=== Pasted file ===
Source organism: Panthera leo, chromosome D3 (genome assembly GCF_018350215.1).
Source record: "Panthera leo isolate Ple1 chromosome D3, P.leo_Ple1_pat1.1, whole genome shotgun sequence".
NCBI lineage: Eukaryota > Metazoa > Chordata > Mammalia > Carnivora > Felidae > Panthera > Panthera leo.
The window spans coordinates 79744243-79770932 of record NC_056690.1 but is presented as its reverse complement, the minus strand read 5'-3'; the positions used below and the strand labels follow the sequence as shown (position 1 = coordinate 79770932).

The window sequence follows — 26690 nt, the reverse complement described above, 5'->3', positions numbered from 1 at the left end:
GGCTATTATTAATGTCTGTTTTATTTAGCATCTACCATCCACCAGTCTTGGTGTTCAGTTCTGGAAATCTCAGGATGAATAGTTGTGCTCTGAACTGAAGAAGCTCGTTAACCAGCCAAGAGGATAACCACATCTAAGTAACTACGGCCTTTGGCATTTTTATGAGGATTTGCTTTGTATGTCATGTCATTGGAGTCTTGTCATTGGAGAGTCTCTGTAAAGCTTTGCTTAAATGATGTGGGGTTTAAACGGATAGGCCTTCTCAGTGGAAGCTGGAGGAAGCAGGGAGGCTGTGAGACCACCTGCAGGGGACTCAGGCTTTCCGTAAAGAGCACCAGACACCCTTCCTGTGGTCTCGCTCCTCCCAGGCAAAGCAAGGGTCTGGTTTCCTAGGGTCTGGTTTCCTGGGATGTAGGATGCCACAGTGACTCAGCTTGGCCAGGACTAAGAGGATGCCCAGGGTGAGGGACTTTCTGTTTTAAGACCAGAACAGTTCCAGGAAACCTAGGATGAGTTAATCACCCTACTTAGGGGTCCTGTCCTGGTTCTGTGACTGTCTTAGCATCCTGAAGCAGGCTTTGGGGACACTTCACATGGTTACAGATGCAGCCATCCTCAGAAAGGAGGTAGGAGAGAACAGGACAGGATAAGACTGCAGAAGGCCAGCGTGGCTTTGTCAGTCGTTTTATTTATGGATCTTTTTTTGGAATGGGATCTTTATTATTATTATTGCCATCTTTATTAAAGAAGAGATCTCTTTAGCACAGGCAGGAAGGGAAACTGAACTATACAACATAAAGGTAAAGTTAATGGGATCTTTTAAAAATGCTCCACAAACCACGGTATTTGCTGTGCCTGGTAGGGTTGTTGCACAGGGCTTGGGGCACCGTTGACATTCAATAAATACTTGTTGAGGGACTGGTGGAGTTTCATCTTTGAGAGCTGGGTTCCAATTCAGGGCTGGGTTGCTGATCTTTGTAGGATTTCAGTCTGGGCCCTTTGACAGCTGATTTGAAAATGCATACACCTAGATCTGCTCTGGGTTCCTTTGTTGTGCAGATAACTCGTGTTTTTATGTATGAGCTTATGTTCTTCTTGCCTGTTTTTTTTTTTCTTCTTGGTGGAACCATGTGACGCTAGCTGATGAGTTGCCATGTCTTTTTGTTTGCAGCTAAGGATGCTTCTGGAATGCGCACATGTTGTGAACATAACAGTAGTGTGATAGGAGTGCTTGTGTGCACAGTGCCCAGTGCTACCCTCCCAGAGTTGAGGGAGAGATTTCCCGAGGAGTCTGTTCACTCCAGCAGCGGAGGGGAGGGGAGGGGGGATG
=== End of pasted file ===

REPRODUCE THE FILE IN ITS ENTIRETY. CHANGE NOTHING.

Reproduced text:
Source organism: Panthera leo, chromosome D3 (genome assembly GCF_018350215.1).
Source record: "Panthera leo isolate Ple1 chromosome D3, P.leo_Ple1_pat1.1, whole genome shotgun sequence".
NCBI lineage: Eukaryota > Metazoa > Chordata > Mammalia > Carnivora > Felidae > Panthera > Panthera leo.
The window spans coordinates 79744243-79770932 of record NC_056690.1 but is presented as its reverse complement, the minus strand read 5'-3'; the positions used below and the strand labels follow the sequence as shown (position 1 = coordinate 79770932).

The window sequence follows — 26690 nt, the reverse complement described above, 5'->3', positions numbered from 1 at the left end:
GGCTATTATTAATGTCTGTTTTATTTAGCATCTACCATCCACCAGTCTTGGTGTTCAGTTCTGGAAATCTCAGGATGAATAGTTGTGCTCTGAACTGAAGAAGCTCGTTAACCAGCCAAGAGGATAACCACATCTAAGTAACTACGGCCTTTGGCATTTTTATGAGGATTTGCTTTGTATGTCATGTCATTGGAGTCTTGTCATTGGAGAGTCTCTGTAAAGCTTTGCTTAAATGATGTGGGGTTTAAACGGATAGGCCTTCTCAGTGGAAGCTGGAGGAAGCAGGGAGGCTGTGAGACCACCTGCAGGGGACTCAGGCTTTCCGTAAAGAGCACCAGACACCCTTCCTGTGGTCTCGCTCCTCCCAGGCAAAGCAAGGGTCTGGTTTCCTAGGGTCTGGTTTCCTGGGATGTAGGATGCCACAGTGACTCAGCTTGGCCAGGACTAAGAGGATGCCCAGGGTGAGGGACTTTCTGTTTTAAGACCAGAACAGTTCCAGGAAACCTAGGATGAGTTAATCACCCTACTTAGGGGTCCTGTCCTGGTTCTGTGACTGTCTTAGCATCCTGAAGCAGGCTTTGGGGACACTTCACATGGTTACAGATGCAGCCATCCTCAGAAAGGAGGTAGGAGAGAACAGGACAGGATAAGACTGCAGAAGGCCAGCGTGGCTTTGTCAGTCGTTTTATTTATGGATCTTTTTTTGGAATGGGATCTTTATTATTATTATTGCCATCTTTATTAAAGAAGAGATCTCTTTAGCACAGGCAGGAAGGGAAACTGAACTATACAACATAAAGGTAAAGTTAATGGGATCTTTTAAAAATGCTCCACAAACCACGGTATTTGCTGTGCCTGGTAGGGTTGTTGCACAGGGCTTGGGGCACCGTTGACATTCAATAAATACTTGTTGAGGGACTGGTGGAGTTTCATCTTTGAGAGCTGGGTTCCAATTCAGGGCTGGGTTGCTGATCTTTGTAGGATTTCAGTCTGGGCCCTTTGACAGCTGATTTGAAAATGCATACACCTAGATCTGCTCTGGGTTCCTTTGTTGTGCAGATAACTCGTGTTTTTATGTATGAGCTTATGTTCTTCTTGCCTGTTTTTTTTTTTCTTCTTGGTGGAACCATGTGACGCTAGCTGATGAGTTGCCATGTCTTTTTGTTTGCAGCTAAGGATGCTTCTGGAATGCGCACATGTTGTGAACATAACAGTAGTGTGATAGGAGTGCTTGTGTGCACAGTGCCCAGTGCTACCCTCCCAGAGTTGAGGGAGAGATTTCCCGAGGAGTCTGTTCACTCCAGCAGCGGAGGGGAGGGGAGGGGGGATG